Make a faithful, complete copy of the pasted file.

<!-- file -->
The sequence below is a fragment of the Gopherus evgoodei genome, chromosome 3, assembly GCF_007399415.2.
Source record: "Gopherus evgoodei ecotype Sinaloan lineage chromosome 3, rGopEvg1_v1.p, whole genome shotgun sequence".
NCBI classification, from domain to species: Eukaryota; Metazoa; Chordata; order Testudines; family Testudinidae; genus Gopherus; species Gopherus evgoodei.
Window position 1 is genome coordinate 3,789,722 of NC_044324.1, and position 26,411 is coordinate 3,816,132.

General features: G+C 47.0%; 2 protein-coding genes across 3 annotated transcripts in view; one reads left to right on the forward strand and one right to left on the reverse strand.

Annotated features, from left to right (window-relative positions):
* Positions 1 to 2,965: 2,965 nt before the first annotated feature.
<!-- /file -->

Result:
The sequence below is a fragment of the Gopherus evgoodei genome, chromosome 3, assembly GCF_007399415.2.
Source record: "Gopherus evgoodei ecotype Sinaloan lineage chromosome 3, rGopEvg1_v1.p, whole genome shotgun sequence".
NCBI classification, from domain to species: Eukaryota; Metazoa; Chordata; order Testudines; family Testudinidae; genus Gopherus; species Gopherus evgoodei.
Window position 1 is genome coordinate 3,789,722 of NC_044324.1, and position 26,411 is coordinate 3,816,132.

General features: G+C 47.0%; 2 protein-coding genes across 3 annotated transcripts in view; one reads left to right on the forward strand and one right to left on the reverse strand.

Annotated features, from left to right (window-relative positions):
* Positions 1 to 2,965: 2,965 nt before the first annotated feature.